If your shower whistles along while you sing and scrub, learn why and whether you can tackle the repair yourself or if you should hire a professional plumber for the job
Forced water through a constricted opening causes a squealing or whistling noise. If the noise is in your shower, this could be an issue within the showerhead or a supply pipe. Either way, restriction or pressure causes whistling showers. Finding out which one is the first step to enjoying a quiet shower again.
Explore the following potential scenarios behind your noisy shower and decide if you’re prepared to tackle the issue or if it’s time to call in a local professional.
Why Does My Shower Squeal? 4 Potential Possibilities
1. Clogged Showerhead
Start your search for a diagnosis by examining your showerhead. Take a close look at the nozzles or holes where the water comes out. Over time, mineral deposits like limescale can build up in these tiny holes and make it harder for water to pass through. If they are visibly clogged, you may have already found the cause of your noisy shower.
If you’re not sure if you have a clogged showerhead, there’s a simple way to check. Simply disconnect your showerhead from the showerhead pipe and turn on the water. If you no longer hear a whistling sound, you know the showerhead is the source of your squealing.
But if you still hear the sound after removing the showerhead, it’s time to move down the line of potential culprits.
2. Clogged Showerhead Pipe
Just like water forcing its way through clogged nozzles on your showerhead creates a whistling sound, so does water rushing through a clogged showerhead pipe. This is the visible piece of pipe that’s directly attached to your showerhead.
To inspect and clean it, remove your showerhead. Visually inspect the pipe for buildup. Turn the arm up (carefully) and pour in a bit of diluted white distilled vinegar. Allow the solution to sit for at least an hour before turning the arm back to its original position and allowing the solution to pour out. Turn the water back on to rinse the pipe and to check for any whistling.
3. High Water Pressure
Restricted water flow isn’t the only cause of a squealing shower. When there’s adequate space for water to flow but it’s being pushed through too quickly, a squealing noise can occur.
If the water flow is suddenly painful during your shower or you’re going through your hot water supply within a few minutes, high water pressure could be to blame.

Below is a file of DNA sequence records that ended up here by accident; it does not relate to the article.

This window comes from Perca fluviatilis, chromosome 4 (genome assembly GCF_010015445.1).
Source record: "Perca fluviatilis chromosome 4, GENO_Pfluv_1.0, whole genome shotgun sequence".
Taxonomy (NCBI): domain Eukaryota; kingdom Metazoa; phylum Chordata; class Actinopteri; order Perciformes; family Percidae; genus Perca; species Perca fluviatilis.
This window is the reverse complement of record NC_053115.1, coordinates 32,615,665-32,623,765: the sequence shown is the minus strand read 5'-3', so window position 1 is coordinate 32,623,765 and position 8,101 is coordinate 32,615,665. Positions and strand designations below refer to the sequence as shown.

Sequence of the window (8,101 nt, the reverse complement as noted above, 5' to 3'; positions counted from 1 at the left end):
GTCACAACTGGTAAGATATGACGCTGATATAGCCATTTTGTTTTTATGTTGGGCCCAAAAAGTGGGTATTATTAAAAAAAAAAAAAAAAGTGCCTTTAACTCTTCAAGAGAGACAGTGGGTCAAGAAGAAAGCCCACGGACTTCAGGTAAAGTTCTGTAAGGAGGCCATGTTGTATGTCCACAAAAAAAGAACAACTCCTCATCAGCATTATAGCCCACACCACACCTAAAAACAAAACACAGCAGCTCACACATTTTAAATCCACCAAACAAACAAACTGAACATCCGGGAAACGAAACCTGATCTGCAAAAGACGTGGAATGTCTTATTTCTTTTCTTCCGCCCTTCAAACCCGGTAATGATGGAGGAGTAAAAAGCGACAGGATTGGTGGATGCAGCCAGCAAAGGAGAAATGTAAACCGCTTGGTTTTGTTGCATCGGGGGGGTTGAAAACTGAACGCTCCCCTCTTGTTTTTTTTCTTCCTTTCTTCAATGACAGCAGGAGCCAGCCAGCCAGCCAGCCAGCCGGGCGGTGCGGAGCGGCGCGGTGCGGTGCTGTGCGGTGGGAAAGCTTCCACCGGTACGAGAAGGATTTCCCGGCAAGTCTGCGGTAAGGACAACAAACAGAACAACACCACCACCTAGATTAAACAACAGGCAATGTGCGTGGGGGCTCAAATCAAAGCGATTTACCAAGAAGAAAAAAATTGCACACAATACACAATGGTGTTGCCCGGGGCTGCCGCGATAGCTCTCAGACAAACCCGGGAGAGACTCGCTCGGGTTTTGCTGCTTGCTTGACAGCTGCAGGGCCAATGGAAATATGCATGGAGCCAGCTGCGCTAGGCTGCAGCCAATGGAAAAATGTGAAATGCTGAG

If it seems like the pressure throughout your entire home has increased, you may need to install or replace a water pressure regulator near the water meter entrance. This is a project often best left to professionals.
But if only the showerhead seems to have high water pressure, you can try removing the back of your showerhead and inspecting it for any slipped or worn-out parts.
4. Worn-Out Valves
Removing buildup in your showerhead is a quick DIY project that most homeowners feel comfortable handling. But the next set of potential causes of squealing showers is best left to the professionals.
These three types of valves are all located behind the shower wall. Mistakes made during an attempted repair can be dangerous and costly. Consider hiring a trusted plumber if you suspect any of these valves are causing your whistling shower.
The handles you adjust when starting your shower are each connected to a valve that controls how much hot or cold water reaches the showerhead. Over time, these valves can wear out. Replacing them is best left to the professionals though.
Shower cartridges are used in showers with one handle to control the water temperature. Just like handle valves, a shower cartridge can wear out over time and require replacement. Because of their tricky location, hire a plumber to replace a shower cartridge.
If your shower is also a bathtub, you have a diverter valve. This is the pull handle you lift when you want the water to flow from the showerhead rather than pour from the faucet. If the whistling noise changes at all when either pulling up or pushing down the diverter valve, you can bet a failing washer in the valve is the culprit.
Get Professional Assistance
Soap? Check. Towel? Check. Ear plugs? Not so fast. A squealing shower is more than just annoying. Left untreated, the cause of a squealing shower can lead to more serious plumbing issues down the road.
You can sometimes stop these unwanted symphonies with a few simple tools and a minimal DIY approach. But if you think a repair goes past your comfort zone or expertise level, it’s always recommended to reach out to a professional.
Remember: there are several reasons why your shower squeals. But the good news is that repairs are typically quick and effective.
Find a shower repair expert near you to get the repair process started.